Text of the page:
Reading - How To Teach It How to Teach It

Reading - How To Teach It
Uitgever: Read Books
  • Engels
  • Paperback
  • 9781406748260
  • maart 2007
  • 288 pagina's
Alle productspecificaties


READING HOW TO TEACH IT. Reading How To Teach It By Sarah Louise Arnold Bean of Simmons College, and author of Stepping Stones to Literature, Waytnarks for Teachers 1 etc. Silver, Burdett and Company Boston New York Chicago, 1899 BY SILVER, BURDETT AND COMPANY GREETING. The teacher of children must know how to guide her work so that the seemingly trivial beginnings shall tend toward a goal whose at tainment is worth striving for. Hers is a day of small things. The child does not see the end from the beginning, but the teacher must, and the constant recognition of the de sired object must influence her simplest lesson. These pages are written in the hope of help ing teachers to appreciate the true import of the familiar task. They attempt to interpret and to dignify the commonplace routine They have grown out of thoughtful experience, and are sent forth with good will, to their service. SARA LOUISE ARNOLD. Boston Mass, 1899. CONTENTS. CHAPTER PAGE I. WHY Do WE READ . . . 9 II. LITERATURE IN THE SCHOOL-ROOM . 25 III, LEARNING TO READ .,45 IV. THE STUDY OF THE LESSON . . 87 V. LANGUAGE LESSONS AS A PREPARA TION FOR READING LESSONS . 105 VI. EXPRESSION IN READING . .117 VII. LESSONS TO SUGGEST PLANS OF WORK 139 VIIL LESSONS TO SUGGEST PLANS OF WORK CONTINUED . . .157 IX. THE STUDY OF PICTURES . .185 X. HINTS FOR READING LESSONS . 199 XL THE USE OF THE LIBRARY . . 223 XII. A LIST OF BOOKS . . . .251 XIII. A LIST OF POEMS . . . .273 Consider what you have in the smallest chosen library. A company of the wisest and wittiest men that could be picked out of all citril countries, in a thousand years, have set in best order the results of their learning and wisdom. The men themselves were hiddenand inacces sible, solitary, impatient of interruption, fenced by etiquette but the thought that they did not uncover to their bosom friend is here written out in transparent words to us, the strangers of another age. We owe to books those general benefits which come from high intellectual ac tion. Thus, I think, we often owe to them the perception of immortality. They impart sym pathetic activity to the moral power. Go with mean people, and you think life is mean. Then read Plutarch, and the world is a proud place, peopled with men of positive quality, with heroes and demi-gods standing around us, who will not let us sleep. Then they ad- dress the imagination only poetry inspires poetry. They become the organic culture oj the time. College education is the reading of certain books which the common sense of all scholars agrees will represent the science al ready accumulated. In the highest civiliza tion, the book is still the highest delight. RALPH WALDO EMERSON. READING HOW TO TEACH IT. CHAPTER I. WHY DO WE READ THE power to read is so ordinary a part of our mental equipment that we rarely question its meaning or its ori gin. All common things pass us unchal lenged, however marvellous they may be. We take little note of our sunrises and sunsets, the hill range which we see every day from our window, the clear air which infuses new energies into our lives with every new morning. Com mon institutions, however precious the io Reading How to Teach It. home, the school, the church, the state are received by us as a matter of course, just as children receive without surprise the most valuable gifts from the hands of their friends. We need not marvel, then, that this power, which has so longbeen a part of ourselves, should remain unquestioned, or that we learn to read wifhout giving a thought to the motive which impels us to learn. It may be well for even the most thoughtful among us to pause for a moment to question why everybody learns to read to pon der the returns from the effort, the time, and the pains spent in the mastery of the art. It is evident that our estimate of the value of reading will depend upon our kind of reading or, in other words, the kind of knowledge which we gain froig reading...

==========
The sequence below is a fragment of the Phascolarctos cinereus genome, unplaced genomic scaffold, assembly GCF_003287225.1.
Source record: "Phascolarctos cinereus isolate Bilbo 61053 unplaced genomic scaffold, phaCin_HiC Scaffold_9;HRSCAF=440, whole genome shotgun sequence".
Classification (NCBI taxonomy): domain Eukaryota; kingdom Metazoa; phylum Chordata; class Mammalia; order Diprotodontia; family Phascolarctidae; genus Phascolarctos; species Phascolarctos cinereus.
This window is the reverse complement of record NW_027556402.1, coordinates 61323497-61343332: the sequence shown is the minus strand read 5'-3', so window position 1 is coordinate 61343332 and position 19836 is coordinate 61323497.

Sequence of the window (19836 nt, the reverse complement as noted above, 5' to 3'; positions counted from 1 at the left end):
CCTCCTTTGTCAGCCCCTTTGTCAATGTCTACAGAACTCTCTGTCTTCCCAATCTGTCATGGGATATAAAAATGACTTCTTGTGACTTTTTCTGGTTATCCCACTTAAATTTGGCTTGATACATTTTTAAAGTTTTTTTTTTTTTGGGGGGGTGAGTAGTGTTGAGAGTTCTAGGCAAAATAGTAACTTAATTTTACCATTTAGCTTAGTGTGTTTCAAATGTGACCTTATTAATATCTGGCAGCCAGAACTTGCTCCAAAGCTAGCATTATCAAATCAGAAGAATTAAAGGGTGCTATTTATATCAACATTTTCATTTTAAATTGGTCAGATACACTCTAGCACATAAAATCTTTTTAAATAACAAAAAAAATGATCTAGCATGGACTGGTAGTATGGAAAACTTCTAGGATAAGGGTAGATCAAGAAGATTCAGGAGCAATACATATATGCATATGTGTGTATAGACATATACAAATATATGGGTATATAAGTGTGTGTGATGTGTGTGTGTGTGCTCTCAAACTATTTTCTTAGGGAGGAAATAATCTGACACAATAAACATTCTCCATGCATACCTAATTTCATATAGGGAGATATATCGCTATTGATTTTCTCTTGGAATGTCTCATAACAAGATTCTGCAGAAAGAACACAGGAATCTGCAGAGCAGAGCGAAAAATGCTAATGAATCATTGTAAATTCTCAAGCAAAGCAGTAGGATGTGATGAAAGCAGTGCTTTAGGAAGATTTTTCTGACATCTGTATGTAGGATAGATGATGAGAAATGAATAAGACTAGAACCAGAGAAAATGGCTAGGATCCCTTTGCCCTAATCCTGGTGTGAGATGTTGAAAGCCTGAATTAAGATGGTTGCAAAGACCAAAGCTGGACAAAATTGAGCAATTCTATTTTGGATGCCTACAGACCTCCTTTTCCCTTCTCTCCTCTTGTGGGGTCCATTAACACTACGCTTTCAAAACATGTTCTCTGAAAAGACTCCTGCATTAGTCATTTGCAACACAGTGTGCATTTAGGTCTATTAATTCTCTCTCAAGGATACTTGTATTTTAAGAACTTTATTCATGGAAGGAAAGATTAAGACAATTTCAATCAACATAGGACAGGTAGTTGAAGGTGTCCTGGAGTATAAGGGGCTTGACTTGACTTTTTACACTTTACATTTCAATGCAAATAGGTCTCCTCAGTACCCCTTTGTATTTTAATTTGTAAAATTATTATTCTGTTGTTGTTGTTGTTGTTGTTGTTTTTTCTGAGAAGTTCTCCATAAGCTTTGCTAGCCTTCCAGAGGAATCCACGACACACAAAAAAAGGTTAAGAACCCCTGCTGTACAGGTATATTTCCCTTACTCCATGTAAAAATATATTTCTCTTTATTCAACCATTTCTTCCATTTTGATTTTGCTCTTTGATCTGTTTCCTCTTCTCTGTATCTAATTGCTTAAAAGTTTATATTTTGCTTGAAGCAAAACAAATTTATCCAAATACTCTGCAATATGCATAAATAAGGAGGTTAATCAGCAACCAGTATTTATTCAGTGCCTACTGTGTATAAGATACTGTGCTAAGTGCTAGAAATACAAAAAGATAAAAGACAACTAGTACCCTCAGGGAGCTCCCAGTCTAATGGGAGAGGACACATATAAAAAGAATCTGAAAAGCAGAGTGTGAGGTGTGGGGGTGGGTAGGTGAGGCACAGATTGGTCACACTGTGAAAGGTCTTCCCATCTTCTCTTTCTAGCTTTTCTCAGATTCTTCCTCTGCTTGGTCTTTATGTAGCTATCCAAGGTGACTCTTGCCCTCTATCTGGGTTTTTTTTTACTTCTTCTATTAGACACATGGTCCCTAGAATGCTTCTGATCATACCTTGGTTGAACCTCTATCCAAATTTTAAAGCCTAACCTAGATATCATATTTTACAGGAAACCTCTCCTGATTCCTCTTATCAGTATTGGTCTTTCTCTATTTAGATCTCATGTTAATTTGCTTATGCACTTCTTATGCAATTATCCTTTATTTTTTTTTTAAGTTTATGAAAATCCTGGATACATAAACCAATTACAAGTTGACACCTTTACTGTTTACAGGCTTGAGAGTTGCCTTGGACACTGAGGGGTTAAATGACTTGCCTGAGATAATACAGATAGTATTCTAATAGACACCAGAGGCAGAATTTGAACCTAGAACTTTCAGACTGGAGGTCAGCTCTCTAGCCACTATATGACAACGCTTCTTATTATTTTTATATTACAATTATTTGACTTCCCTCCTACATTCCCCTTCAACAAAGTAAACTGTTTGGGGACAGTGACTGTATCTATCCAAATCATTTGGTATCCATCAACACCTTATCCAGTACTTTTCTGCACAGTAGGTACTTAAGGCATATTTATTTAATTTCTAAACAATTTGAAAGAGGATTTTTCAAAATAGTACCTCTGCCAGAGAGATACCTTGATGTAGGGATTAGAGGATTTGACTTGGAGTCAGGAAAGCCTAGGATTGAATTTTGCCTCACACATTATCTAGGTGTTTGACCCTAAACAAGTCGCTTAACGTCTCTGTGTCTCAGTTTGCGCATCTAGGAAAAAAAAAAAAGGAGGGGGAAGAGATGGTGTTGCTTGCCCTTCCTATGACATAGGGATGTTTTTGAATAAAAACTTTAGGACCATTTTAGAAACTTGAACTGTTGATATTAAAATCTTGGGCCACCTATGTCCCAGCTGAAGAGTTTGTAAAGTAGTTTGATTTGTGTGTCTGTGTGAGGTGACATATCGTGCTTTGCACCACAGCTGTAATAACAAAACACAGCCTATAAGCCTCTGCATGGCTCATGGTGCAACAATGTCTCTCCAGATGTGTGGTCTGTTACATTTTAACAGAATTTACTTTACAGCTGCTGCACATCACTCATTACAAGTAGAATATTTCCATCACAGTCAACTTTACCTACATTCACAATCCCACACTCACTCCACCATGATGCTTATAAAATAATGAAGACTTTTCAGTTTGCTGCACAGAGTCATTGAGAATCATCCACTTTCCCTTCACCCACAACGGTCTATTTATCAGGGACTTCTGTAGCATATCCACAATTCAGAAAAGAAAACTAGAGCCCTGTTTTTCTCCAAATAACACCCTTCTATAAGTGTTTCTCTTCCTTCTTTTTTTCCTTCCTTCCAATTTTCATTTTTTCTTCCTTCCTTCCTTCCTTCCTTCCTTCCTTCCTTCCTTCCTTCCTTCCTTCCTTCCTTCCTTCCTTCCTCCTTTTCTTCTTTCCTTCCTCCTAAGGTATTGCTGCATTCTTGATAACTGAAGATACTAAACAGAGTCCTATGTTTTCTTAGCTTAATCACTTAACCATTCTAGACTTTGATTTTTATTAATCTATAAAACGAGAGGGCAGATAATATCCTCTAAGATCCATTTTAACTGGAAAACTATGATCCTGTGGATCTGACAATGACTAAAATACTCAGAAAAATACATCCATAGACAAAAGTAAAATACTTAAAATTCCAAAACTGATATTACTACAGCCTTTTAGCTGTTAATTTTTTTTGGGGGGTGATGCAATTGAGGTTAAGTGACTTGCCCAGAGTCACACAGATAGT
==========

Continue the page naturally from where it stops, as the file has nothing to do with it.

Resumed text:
maart 2007
Aantal pagina's
288 pagina's
Met illustraties


Sarah Louise Arnold
Read Books





Overige kenmerken

Extra groot lettertype
369 g
Verpakking breedte
140 mm
Verpakking hoogte
216 mm
Verpakking lengte
216 mm

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